Throughout this year so far, we have made many different hands-on projects. We have built mousetrap cars, mini trebuchets and now rockets. Each time we build something,we learn a bit more. The mousetrap cars were most difficult for me and the mini trebuchets were tough because the object we would try to launch would not release off the paper or would not go where we wanted it to. I really have enjoyed the rockets though! I think the rockets have been fun to build and when we would launch them, its entertaining and interesting to see where they will go. It's also fun because we could launch the rockets in different locations and every rocket was different. Some would go high, some low and a few would just explode or disappear and we couldn't find them! The rocket project has definitely been my favorite so far and learning how different materials will affect the rockets height and location makes it very interesting to learn more and experiment.

Rockets have a long, extensive history. They were first introduced in 1232 AD as a fire arrow. Rockets were first used just as weapons. Then in the 20th century, larger rockets began to evolve. It is said that everything up to the 20th century were just simple rockets and mainly used for weapons. However, Claude Ruggieri, apparently rocketed small animals into space as early as 1806. About 15 years after that, sailors hunted whales with rocket-propelled harpoons. Rockets were slowly evolving but were clearly becoming very important.   

There are four forces involved in rocket launching: weight, thrust, and the aerodynamic forces: lift and drag. The motion of an object in response to an external force was described by Sir Isaac Newton. Magnitude and direction are necessary in describing the action of a force. The weight of a rocket is directed toward the center of the earth, also known as the center of gravity. The thrust also acts on the center of gravity, but it depends on the pressure of the exit of the nozzle. The aerodynamic forces are very important for model rockets. They depend on the size, shape and velocity of the rocket, and also the surroundings of where the rocket is being launched. Aerodynamic forces act through the center of pressure. All four forces are constantly changing. What the rocket does,depends on the magnitude and direction of the forces. The final motion of the rocket is described by Newton's Law of motion.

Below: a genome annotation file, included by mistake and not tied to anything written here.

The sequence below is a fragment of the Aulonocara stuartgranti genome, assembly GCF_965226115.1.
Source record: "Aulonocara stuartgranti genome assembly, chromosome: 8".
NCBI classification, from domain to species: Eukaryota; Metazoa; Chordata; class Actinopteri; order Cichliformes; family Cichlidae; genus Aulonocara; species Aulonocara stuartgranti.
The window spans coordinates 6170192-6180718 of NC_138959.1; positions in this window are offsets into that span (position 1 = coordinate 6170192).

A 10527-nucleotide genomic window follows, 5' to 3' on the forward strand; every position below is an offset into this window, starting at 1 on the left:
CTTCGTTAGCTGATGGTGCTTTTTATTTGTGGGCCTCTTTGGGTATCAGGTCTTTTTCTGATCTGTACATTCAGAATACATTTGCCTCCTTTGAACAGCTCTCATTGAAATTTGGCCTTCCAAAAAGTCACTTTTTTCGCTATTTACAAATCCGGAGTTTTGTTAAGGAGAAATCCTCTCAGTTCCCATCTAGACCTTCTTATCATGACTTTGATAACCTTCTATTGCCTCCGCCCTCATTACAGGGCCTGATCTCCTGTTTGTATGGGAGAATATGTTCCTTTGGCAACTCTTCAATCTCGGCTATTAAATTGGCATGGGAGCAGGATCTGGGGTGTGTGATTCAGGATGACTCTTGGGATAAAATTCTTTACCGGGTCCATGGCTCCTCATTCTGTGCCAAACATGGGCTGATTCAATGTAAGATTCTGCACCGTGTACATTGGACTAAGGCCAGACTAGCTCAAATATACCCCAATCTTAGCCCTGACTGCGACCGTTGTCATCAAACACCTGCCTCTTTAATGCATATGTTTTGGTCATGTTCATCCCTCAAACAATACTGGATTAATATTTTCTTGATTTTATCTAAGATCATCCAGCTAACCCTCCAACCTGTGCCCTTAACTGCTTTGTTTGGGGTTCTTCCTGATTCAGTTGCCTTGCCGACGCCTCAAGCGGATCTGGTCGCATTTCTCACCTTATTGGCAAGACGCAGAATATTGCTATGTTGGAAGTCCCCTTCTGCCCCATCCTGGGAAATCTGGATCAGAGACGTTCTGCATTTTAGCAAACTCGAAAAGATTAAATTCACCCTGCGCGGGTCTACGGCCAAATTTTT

In physics, we built two different rockets. One of the rockets we built from a kit and the other was a bottle rocket. The bottle rockets, we made quicker and they did not go as high. We also had more freedom in building the bottle rockets. There were no instructions or specific materials to use. The bottle rocket I made had styrofoam plates for the wings and I think the wind acted on those when I tried to launch it. We put water into the bottle rockets and launched them with water and compressed air. The weight of the rocket helped us to determine if the rocket would get off of the launch pad. We filled most of the rockets about halfway with water, but we tried some filled to the top OR with no water at all. The rocket filled to the top with water barely made it off the launch pad because it was so heavy, and the rocket with no water made a loud popping noise and flew of the launch pad and high into the air and crashed down.

The other rocket we built was made with a kit. This rocket went higher then I had thought it would. When I would release the rocket, the nozzel was supposed to come out of the body of the rocket, but it never released. I tried loosening the nozzel but it would still never release. Also, every time I launched the rocket, two of my wings would fall off, so I would reattach them with glue so it would be ready to launch the next day. My rocket still went very high and everything else worked perfectly! I really enjoyed the rocket projects we did! I realized that there are different forces acting on each rocket and that each force determines how the rocket is going to move. The building and experimenting of rockets deals with physics, Newton and forces. It was a creative, fun and informative assignment and I think the whole class really enjoyed the rocket project.